Uchiyama’s voice is heard best when he is revisiting the storylines of Resident Evil 2 and Resident Evil 3. Uchiyama references the former soundtrack, his debut for the series, on several occasions including “Wolfpack”, “Police Department”, and “The Terrible Power of G”. While providing some fan service, his treatment of these themes is more subtle and abstract than it was on Darkside Chronicles; this seems fitting given Operation Raccoon City is a parallel story to Resident Evil 2 rather than a direct retelling. Uchiyama draws parallels between the Wolfteam and Leon/Claire by showing the common locations, horrors, and feelings they face while bringing new perspectives on them. “Confrontation” is particularly tasteful in this regard, with the RE2 leitmotif bringing all sorts of ambiguous emotions into an otherwise by-the-numbers action track. Resident Evil 3’s soundtrack is less referenced and probably for good reason. While he could have reprised Nemesis theme, Uchiyama opts to create an entirely new and vastly superior theme: a magnificent blend of orchestra, percussion, and organ that captures both the ferocity of this creature and the fear and disgust it evokes.
Another redeeming feature of the soundtrack is his interactive approach to gameplay music. Tracks such as “Wolfpack”, “Breakthrough”, and “Thrash” shift depending on the level of action on-screen: from simple percussion and strings motifs in their basal form, to all-out orchestra or beats when action breaks out. This is hardly an innovative feature by today’s standards, but it does bring some drama to the gameplay. The variations are also well-presented on the soundtrack release, with each stage theme shifting in intensity towards the climax; the build-ups are often too slow and the climaxes too meek to be entirely satisfying on a stand-alone basis, though the variation in the texturing does help to compensate for the sampling and mixing issues. A particular highlight is the six-minute-long “Breakthrough”; while occasionally repetitious, the track helps to bring together the various moods and elements of the soundtrack with its combination of percussive, electronic, and orchestral elements. It also prepares the stage well for the solid choral finale “An Enemy to Fear”.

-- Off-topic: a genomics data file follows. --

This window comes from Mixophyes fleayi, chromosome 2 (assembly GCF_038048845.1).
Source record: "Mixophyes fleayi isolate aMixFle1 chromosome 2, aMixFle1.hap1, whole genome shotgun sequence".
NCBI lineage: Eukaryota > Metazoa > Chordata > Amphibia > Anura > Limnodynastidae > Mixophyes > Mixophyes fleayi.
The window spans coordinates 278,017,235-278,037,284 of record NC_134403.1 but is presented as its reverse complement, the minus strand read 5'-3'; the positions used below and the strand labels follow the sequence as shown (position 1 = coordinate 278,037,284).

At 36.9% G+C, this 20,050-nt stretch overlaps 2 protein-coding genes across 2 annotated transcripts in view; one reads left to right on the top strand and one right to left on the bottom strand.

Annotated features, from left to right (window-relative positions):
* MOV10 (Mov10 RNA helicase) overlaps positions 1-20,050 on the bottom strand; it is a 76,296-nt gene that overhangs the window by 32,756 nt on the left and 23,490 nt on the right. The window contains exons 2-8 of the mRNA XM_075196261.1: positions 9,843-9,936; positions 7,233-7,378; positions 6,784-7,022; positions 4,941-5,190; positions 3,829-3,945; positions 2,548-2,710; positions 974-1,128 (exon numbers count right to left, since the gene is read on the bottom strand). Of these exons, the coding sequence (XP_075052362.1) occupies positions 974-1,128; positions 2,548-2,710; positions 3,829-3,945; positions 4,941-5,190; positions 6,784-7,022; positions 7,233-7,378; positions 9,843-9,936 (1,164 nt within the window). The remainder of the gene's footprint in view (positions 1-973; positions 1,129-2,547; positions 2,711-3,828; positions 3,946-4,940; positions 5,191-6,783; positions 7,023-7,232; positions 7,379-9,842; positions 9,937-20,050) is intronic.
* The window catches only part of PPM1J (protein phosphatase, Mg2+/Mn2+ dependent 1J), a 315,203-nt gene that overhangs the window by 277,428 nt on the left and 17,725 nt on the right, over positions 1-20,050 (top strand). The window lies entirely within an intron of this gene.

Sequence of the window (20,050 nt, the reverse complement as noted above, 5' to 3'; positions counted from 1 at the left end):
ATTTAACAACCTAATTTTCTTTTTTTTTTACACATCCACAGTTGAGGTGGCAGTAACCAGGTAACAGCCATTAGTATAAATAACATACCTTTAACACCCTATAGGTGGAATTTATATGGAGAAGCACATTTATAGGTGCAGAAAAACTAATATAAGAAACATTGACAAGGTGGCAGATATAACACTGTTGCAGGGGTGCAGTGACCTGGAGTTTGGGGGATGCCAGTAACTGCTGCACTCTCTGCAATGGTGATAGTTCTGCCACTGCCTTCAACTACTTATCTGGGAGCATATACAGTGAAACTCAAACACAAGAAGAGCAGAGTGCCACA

Despite these strengths, the soundtrack as a whole simply isn’t consistent enough to be widely recommended. As is common with Resident Evil soundtracks, there are plenty of pieces in Operation Raccoon City that work much better in context than on a stand-alone basis. Tracks such as “Raccoon City Hospital”, “Deafening Silence”, and “Street” are very ambient, only occasionally breaking up their drones with musical phrases, while others such as the “Zombie Attack” trilogy will be too dissonant for casual listeners to handle. There are also plenty of incidental tracks, such as “Map Found”, “Blackout”, or the three “Grapple” tracks (each 20 seconds long), that do their purpose in context but lack the elaboration or length to be suitable for stand-alone listening. As expected given the genre of the game, this soundtrack is also lacking in the emotional interludes that typically bring humanity to the series’ score; the one exception is “Tragedy” that, despite all its fascinating tonal ambiguities, makes relatively little impact due to yet another botched mix.
A combination of factors make the Operation Raccoon City soundtrack something of a chore to get through. Though Shusaku Uchiyama’s composition is generally respectable, the poor sampling and mixing of the soundtrack means his message is not properly conveyed and even the setpieces often fall flat. In combination with the inevitable filler tracks that come with Resident Evil soundtracks, the final soundtrack is too inconsistent and disengaging to widely recommend. If Uchiyama had more creative freedom and an orchestra budget, the final result may have ended up much better. Only consider getting this one if you loved the music in the game or wish to check out the handful of solid pieces.
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Posted on June 12, 2015 by Chris Greening. Last modified on June 13, 2015.